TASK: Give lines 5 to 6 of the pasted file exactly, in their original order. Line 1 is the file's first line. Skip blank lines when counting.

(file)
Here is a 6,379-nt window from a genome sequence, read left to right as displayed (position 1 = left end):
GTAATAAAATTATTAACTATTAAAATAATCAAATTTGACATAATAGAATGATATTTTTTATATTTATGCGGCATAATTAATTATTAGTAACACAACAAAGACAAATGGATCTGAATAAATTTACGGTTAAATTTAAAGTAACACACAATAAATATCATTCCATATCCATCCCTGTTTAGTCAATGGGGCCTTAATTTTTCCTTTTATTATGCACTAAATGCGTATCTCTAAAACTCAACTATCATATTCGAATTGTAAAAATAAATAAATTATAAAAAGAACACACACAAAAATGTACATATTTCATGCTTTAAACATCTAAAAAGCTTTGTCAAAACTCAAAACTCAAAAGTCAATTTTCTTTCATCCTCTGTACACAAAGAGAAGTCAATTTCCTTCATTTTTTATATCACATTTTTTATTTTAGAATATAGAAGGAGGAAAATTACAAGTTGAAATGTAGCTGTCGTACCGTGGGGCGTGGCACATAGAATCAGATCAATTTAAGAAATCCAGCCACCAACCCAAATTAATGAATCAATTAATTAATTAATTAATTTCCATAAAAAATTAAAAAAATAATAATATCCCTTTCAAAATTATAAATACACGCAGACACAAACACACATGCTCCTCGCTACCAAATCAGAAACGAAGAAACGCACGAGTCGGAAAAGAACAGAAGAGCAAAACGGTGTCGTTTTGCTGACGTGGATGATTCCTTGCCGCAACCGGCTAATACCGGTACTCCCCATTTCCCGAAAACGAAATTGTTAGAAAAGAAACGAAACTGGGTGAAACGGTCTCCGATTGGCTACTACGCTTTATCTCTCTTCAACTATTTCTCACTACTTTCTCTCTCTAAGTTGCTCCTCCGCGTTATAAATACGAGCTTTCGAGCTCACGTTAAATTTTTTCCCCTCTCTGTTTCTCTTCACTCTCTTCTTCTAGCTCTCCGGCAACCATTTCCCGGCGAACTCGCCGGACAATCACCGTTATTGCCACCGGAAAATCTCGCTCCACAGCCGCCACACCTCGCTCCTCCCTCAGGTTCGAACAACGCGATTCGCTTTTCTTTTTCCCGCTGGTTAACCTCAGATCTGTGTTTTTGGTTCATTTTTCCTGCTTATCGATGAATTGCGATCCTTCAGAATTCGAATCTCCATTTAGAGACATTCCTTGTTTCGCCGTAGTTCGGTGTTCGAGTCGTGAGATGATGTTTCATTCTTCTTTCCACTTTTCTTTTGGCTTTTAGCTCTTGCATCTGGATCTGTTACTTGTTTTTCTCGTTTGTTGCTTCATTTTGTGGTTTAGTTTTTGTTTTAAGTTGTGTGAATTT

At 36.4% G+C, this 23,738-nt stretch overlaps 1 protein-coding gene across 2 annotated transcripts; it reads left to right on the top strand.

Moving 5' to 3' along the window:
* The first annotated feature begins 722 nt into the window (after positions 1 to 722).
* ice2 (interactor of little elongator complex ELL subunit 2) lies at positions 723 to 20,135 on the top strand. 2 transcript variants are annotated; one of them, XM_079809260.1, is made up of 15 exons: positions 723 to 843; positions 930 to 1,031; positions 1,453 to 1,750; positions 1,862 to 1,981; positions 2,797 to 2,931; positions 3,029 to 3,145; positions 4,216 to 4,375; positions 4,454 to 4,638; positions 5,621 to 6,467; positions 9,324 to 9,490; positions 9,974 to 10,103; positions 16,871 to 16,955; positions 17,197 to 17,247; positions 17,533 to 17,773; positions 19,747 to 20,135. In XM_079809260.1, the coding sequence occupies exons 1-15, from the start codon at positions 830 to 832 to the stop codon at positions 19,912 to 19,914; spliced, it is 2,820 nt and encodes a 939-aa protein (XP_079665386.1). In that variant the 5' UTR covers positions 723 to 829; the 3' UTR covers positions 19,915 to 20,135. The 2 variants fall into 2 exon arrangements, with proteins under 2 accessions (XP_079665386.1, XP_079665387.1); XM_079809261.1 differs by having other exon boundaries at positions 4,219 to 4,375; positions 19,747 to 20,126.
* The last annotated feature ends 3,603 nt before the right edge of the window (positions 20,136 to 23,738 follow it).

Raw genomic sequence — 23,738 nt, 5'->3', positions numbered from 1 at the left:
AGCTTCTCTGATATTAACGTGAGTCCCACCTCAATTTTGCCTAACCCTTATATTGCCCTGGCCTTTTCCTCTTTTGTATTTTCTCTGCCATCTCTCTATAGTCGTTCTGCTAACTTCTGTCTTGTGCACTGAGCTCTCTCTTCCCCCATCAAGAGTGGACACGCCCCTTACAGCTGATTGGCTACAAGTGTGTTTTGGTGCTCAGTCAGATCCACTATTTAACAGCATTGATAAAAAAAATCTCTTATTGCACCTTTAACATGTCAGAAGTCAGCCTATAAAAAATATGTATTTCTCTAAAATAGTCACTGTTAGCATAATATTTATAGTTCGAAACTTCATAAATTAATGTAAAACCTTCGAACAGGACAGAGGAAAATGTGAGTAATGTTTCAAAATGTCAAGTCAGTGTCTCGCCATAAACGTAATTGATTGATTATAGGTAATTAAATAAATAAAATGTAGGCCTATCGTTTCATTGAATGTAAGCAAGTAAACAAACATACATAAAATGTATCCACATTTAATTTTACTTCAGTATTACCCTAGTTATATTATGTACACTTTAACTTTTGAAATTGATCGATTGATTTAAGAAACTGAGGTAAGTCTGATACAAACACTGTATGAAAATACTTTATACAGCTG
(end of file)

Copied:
* The first annotated feature begins 722 nt into the window (after positions 1 to 722).
* ice2 (interactor of little elongator complex ELL subunit 2) lies at positions 723 to 20,135 on the top strand. 2 transcript variants are annotated; one of them, XM_079809260.1, is made up of 15 exons: positions 723 to 843; positions 930 to 1,031; positions 1,453 to 1,750; positions 1,862 to 1,981; positions 2,797 to 2,931; positions 3,029 to 3,145; positions 4,216 to 4,375; positions 4,454 to 4,638; positions 5,621 to 6,467; positions 9,324 to 9,490; positions 9,974 to 10,103; positions 16,871 to 16,955; positions 17,197 to 17,247; positions 17,533 to 17,773; positions 19,747 to 20,135. In XM_079809260.1, the coding sequence occupies exons 1-15, from the start codon at positions 830 to 832 to the stop codon at positions 19,912 to 19,914; spliced, it is 2,820 nt and encodes a 939-aa protein (XP_079665386.1). In that variant the 5' UTR covers positions 723 to 829; the 3' UTR covers positions 19,915 to 20,135. The 2 variants fall into 2 exon arrangements, with proteins under 2 accessions (XP_079665386.1, XP_079665387.1); XM_079809261.1 differs by having other exon boundaries at positions 4,219 to 4,375; positions 19,747 to 20,126.